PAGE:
I had to give my dog a bath just now. When I say the word, “bath,” she tucks her tail and heads for the farthest place in the house.
Today after I it, I followed her to the laundry room, her tail tucked, head hung low, resigned to her fate, buying time leading our little parade through the house.
Since she’s so small, I can wash her in the deep sink. She stares up at me with her dark brown eyes and it’s like she’s saying, “Why are you doing this to me, momma? What did I do wrong? Didn’t you tell me I was the best dog in the world? Don’t I always greet you with joy, even when you’ve just gone to the bathroom?”
After the bath she runs through the house and rubs her nose and the side of her body against all the furniture like a cat on speed. She’ll bend her head down and plow her face along the carpet, switching sides. She acts wild and throws a ball in the air or snaps at our heels. It’s all quite entertaining, but I still feel sorry for her while the bathing is in progress.
Wait, I have a pitiful story to tell about her. She’s pretty smart so we have to spell things around her. After awhile she understands the spelled words, too. She picks up tricks quickly, too. One thing I’ve been teaching her lately is to “stay.” She sits for a little but will usually get up and follow me if I go around a corner out of sight.
I have started working full-time and I’ve been taking her to the office with me. She loves it. People talk baby talk to her and give her scratches, so she can’t wait to go in the morning.
Yesterday I had a commitment first thing, so I wasn’t going straight to the office. She had been following me through the house, worried I’d forget to take her with me, and I finally said to her in the living room, “I’m sorry, honey, but you’re going to have to stay here this morning.” She immediately sat down, all pitiful like, because that’s the words I use to tell her she’s not going to get to go somewhere and she understands. Brilliant dog, that one.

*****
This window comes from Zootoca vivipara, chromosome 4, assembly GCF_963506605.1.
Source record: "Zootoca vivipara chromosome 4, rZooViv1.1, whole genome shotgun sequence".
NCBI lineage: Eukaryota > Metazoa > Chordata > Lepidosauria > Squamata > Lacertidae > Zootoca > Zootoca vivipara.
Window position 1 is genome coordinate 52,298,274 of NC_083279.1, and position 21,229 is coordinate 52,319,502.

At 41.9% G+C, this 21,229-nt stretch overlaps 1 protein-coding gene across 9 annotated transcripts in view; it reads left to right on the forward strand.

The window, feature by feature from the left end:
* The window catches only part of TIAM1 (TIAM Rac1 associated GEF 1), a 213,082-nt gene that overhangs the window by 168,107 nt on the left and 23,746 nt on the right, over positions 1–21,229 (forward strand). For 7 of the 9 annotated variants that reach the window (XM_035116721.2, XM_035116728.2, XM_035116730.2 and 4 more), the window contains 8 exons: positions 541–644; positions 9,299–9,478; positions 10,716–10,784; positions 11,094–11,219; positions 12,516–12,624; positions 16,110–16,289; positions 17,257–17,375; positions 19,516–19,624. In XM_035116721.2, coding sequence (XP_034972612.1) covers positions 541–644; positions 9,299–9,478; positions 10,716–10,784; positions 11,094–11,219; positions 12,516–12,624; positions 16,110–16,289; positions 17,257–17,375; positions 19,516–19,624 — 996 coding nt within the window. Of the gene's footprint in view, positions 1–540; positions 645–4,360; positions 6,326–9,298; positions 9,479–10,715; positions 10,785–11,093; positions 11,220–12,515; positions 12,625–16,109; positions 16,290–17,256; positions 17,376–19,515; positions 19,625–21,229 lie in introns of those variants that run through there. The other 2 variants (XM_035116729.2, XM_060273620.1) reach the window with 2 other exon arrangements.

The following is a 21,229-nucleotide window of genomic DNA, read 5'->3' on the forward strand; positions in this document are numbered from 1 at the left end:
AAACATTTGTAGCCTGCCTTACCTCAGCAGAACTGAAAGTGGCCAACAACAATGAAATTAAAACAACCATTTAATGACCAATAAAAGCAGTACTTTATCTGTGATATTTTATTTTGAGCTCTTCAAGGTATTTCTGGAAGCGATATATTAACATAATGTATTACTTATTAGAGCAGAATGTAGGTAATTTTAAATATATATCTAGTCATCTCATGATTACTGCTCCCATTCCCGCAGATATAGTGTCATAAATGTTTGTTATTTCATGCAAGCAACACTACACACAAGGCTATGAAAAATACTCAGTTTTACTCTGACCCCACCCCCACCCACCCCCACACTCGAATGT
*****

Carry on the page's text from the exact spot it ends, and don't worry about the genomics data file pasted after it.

She quit following at my heels, and I told her I was sorry again and rushed off to dry my hair. When I came back into the living room about five minutes later, the poor thing was still sitting there, as if to say, “See, momma, I did exactly what you told me to do. Please take me with you.” She’d heard that one word in there, “stay” and was being obedient.
Now you’re probably thinking that I need to see a shrink about talking to my dog, and you’re right. But she understands what I’m saying. Furthermore, she doesn’t argue, talk back, put me down, complain, or ask me for money or my car keys. There’s no one else in this house that does that.
Now I have a nice, clean, sweet-smelling dog curled up at my feet, and life is good – as long as she doesn’t start passing gas. Oh my gosh, her SBD’s live up to their name. Ghastly! (get it, “gas” tley).
Not laughing? My dog thinks it’s funny – she just told me so.